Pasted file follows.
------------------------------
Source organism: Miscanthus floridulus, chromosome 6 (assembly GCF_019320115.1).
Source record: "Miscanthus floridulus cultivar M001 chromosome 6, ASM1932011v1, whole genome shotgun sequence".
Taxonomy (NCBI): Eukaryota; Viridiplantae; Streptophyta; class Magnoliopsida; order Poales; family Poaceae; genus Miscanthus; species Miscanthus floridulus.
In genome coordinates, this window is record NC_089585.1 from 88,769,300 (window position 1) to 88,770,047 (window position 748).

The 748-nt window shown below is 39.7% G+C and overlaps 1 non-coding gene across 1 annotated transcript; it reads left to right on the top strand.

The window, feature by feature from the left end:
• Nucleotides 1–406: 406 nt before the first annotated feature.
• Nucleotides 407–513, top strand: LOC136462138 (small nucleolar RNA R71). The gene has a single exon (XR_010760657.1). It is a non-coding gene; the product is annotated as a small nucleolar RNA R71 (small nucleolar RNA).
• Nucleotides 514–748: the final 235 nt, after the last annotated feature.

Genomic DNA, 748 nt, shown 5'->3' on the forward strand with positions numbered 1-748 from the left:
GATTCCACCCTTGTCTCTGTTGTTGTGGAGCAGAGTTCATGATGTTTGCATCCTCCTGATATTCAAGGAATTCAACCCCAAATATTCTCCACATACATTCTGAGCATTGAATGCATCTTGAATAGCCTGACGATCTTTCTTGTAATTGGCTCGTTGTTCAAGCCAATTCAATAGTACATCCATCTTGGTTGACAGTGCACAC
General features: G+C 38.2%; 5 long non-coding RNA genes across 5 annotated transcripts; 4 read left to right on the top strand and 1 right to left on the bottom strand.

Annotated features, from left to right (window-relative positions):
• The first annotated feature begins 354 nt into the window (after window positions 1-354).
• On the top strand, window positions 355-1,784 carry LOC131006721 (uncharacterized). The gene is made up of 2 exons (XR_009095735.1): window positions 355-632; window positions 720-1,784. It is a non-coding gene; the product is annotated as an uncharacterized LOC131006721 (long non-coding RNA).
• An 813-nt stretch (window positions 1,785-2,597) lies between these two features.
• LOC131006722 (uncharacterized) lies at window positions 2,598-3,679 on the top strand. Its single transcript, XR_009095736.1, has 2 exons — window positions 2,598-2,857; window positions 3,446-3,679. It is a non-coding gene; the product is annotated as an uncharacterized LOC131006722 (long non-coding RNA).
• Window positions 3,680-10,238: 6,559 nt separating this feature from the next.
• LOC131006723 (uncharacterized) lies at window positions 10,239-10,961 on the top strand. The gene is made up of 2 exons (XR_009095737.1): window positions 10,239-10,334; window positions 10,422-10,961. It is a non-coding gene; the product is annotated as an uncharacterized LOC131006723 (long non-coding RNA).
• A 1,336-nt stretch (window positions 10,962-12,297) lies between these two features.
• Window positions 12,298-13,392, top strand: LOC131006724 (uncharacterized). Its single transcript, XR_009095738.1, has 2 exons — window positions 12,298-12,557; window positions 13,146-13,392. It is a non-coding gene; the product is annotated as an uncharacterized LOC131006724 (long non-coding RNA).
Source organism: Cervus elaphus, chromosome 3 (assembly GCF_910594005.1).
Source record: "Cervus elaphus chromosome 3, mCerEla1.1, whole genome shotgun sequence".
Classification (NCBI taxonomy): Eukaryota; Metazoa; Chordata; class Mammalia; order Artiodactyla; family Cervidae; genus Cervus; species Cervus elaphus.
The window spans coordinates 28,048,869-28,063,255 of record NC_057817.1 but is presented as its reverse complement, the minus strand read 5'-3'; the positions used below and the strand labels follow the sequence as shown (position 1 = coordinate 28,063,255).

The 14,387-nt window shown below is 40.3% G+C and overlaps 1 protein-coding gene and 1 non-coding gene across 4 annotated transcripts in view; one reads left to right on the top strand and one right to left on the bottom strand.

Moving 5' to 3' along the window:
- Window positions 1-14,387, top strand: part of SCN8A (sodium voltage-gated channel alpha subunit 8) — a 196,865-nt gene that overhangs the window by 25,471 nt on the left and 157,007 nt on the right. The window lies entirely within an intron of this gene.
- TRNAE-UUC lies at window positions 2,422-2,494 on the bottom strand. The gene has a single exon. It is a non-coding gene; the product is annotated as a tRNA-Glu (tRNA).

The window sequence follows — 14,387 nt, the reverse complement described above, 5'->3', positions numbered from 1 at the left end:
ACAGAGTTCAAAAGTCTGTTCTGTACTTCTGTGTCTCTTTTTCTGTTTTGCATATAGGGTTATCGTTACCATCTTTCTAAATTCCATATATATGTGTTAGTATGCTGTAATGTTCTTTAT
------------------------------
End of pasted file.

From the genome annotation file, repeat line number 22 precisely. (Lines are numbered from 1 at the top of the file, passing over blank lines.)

Source organism: Cervus elaphus, chromosome 3 (assembly GCF_910594005.1).